Articles & Features

Architect or Artist or Both? The World’s Leading Multidisciplinary Creators

architect as artist
Le Corbusier, Ozon II, 1962.

By: Tori Campbell

Architect as Artist

It is no surprise that successful architects have an eye for colour, form, texture, and space. However, some of the most prolific architects in history have greatly exceeded these expectations to become extraordinary visual artists in their own right. From furniture design to sculpture, and painting to collage; explore the work of architects who have stepped outside the buildings they designed, and into the artists’ studio, to craft thought-provoking and interesting pieces of visual art.


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Le Corbusier

architect as artist
Le Corbusier’s Villa Savoye, 1929.

Charles-Édouard Jeanneret, more popularly known as Le Corbusier, the controversial father of modernist architecture, met the Cubist painter Amédée Ozenfant after moving to Paris in 1918. The artist encouraged the young architect to paint, and together they sought to establish a new artistic movement: Purism. Le Corbusier would go on to create visual art for many decades; using bright colours and an emphasis on the geometries of mundane objects to craft paintings and sculpture that was inspired by the environment around him. Though these artistic forays undoubtedly influenced his architectural style as well as potentially his choice of materials and textures; Le Corbusier is one of the very few architects featured here that did not create with the sole purpose of accelerating his architectural process but rather for the joy of the mediums themselves.

Le Corbusier, Nature morte et figure, 44.75 x 57.25 inches, 1944.
Le Corbusier, Deux Femmes A La Draperie Jaune, 35 x 51 inches, 1937.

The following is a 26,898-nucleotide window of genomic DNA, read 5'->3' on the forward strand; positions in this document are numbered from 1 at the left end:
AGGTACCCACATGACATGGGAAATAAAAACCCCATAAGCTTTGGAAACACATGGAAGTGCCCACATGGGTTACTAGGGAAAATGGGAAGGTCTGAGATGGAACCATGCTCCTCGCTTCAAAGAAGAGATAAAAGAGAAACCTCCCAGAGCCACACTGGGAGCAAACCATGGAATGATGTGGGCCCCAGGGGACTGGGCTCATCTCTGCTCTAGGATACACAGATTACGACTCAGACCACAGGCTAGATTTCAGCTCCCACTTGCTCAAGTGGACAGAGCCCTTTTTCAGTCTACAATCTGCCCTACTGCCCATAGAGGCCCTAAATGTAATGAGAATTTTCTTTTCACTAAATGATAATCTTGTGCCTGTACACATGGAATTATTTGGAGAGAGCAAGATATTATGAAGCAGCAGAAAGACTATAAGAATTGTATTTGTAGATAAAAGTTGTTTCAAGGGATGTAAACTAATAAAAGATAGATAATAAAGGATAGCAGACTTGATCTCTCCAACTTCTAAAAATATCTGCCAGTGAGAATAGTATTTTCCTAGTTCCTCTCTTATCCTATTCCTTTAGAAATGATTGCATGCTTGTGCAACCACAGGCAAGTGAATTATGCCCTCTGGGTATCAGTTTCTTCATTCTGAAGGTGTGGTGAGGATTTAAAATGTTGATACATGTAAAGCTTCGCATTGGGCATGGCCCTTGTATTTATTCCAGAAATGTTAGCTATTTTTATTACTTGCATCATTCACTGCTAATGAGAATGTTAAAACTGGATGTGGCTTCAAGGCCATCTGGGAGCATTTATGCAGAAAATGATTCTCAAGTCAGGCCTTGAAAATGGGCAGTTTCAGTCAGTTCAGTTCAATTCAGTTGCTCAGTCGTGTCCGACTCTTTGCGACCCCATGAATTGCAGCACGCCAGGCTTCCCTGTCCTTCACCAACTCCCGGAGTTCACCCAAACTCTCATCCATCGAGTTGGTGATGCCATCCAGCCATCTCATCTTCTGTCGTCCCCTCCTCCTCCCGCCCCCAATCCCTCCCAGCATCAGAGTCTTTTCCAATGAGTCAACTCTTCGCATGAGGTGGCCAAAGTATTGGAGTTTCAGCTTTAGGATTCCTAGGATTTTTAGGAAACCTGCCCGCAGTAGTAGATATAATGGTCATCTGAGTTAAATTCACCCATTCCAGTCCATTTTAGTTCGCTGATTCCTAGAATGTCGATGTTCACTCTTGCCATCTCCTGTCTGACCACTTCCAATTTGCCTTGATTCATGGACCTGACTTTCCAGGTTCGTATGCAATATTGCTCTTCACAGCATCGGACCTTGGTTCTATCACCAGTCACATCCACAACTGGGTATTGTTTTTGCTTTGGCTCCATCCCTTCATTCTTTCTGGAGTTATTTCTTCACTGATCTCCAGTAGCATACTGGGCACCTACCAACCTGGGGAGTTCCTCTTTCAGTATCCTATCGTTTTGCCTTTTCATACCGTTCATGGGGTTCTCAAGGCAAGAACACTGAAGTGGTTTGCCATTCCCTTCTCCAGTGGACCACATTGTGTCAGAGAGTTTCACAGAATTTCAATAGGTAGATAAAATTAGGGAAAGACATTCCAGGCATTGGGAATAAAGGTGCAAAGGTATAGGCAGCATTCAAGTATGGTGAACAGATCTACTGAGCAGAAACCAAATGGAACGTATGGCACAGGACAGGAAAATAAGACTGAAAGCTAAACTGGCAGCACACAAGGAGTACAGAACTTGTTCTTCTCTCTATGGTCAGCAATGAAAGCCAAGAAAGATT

Frank Lloyd Wright

Frank Lloyd Wright’s Falling Water, Mill Run, Pennyslvania, 1964.

Looking at Frank Lloyd Wright’s architectural sketches, luminous watercolours that cleanly radiate the promise of the proposed building, one would never be surprised that he was also an accomplished artist. However, the father of the American architectural Prairie School Movement was often not the hand behind these works; instead they were drafted by Marion Mahony Griffin, an architect at Wright’s firm and the first female licensed architect in Illinois. Despite this misattribution, Frank Lloyd Wright was undoubtedly still a master artist; composing plans for the furniture and decorative arts that bedecked his homes. His  distinctive style and fastidious attention to detail brought about the Prairie School Stylet; providing the country with a new decorative vernacular that was unique to the American Midwest. 

Frank Lloyd Wright, Liberty Magazine Cover, 1926-1927.

Ludwig Mies van der Rohe

Ludwig Mies van der Rohe’s Barcelona Pavilion, Barcelona, Spain, 1928.

Beginning his career working at his father’s stone-carving shop, modernist architect Ludwig Mies van der Rohe’s style can be drawn back to this moment. After a short while working on commissions, and before his legendary design of the German Pavilion for the 1929 Barcelona Exposition, van der Rohe and his Dadaist friends founded G: Material zur Elementaren Gestaltung (translated — G: Materials for Elemental Form Creation) a magazine full of modernist collage and drawings. This magazine featured several of van der Rohe’s collages, a medium the architect utilised to ponder form, texture, materiality, and space for his architectural creations. These collages show the restraint and composition that went into the work of the former Bauhaus director. Though the works appear to be, at a glance, merely architectural renderings of his modernist interiors; the power of these pieces, like his architectural masterworks, lie in what is left out.